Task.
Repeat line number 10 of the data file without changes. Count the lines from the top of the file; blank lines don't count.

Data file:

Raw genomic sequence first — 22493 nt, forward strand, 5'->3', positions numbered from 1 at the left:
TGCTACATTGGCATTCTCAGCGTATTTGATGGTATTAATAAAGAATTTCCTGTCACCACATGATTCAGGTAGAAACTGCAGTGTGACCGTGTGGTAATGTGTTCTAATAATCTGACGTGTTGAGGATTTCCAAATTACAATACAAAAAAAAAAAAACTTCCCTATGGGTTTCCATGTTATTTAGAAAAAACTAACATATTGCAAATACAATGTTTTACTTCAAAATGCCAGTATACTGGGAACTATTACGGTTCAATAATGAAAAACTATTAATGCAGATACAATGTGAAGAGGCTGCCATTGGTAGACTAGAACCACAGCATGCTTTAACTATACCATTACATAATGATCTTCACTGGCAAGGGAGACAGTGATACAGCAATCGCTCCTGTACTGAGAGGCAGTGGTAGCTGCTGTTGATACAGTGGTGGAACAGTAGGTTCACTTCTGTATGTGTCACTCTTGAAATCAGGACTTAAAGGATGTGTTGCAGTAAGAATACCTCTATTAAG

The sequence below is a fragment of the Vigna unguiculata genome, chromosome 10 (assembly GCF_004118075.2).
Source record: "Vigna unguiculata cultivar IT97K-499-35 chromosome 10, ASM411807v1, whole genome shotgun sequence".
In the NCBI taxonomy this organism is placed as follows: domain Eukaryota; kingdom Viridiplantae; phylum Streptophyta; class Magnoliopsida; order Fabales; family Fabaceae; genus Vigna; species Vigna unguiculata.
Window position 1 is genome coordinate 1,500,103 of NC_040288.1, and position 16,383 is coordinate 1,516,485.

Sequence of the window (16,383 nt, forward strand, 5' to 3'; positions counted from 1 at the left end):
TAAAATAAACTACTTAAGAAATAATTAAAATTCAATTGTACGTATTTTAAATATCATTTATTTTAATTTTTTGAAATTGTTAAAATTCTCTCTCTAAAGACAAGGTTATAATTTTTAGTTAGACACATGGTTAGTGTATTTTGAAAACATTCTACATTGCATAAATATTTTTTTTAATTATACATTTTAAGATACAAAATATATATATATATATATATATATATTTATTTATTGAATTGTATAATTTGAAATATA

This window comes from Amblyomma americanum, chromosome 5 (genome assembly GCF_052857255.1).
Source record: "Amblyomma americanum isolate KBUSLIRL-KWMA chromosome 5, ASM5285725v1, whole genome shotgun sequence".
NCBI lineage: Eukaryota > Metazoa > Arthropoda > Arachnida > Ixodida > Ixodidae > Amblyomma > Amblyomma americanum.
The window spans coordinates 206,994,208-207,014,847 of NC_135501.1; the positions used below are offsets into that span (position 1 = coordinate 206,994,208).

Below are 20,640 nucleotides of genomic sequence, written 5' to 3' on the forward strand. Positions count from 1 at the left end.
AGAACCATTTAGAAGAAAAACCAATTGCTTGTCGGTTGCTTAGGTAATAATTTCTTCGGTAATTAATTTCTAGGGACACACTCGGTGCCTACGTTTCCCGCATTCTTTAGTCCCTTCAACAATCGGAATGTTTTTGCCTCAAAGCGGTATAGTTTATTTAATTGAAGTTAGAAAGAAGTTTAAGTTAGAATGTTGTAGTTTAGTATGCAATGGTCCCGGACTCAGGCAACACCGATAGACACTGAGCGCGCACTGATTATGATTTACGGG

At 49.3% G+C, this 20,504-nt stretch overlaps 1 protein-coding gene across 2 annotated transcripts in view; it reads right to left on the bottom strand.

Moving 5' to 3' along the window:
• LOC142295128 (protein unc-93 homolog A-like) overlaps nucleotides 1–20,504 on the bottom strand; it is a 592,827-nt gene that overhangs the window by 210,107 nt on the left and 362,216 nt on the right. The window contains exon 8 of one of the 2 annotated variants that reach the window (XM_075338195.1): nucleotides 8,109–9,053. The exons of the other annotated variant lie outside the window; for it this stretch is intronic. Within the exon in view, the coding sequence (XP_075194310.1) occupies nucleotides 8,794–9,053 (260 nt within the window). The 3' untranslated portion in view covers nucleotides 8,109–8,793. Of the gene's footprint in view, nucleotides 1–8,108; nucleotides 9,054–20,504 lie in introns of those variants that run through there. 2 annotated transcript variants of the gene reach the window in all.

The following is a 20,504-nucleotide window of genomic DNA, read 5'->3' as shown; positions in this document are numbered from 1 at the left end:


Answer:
Source record: "Amblyomma americanum isolate KBUSLIRL-KWMA chromosome 5, ASM5285725v1, whole genome shotgun sequence".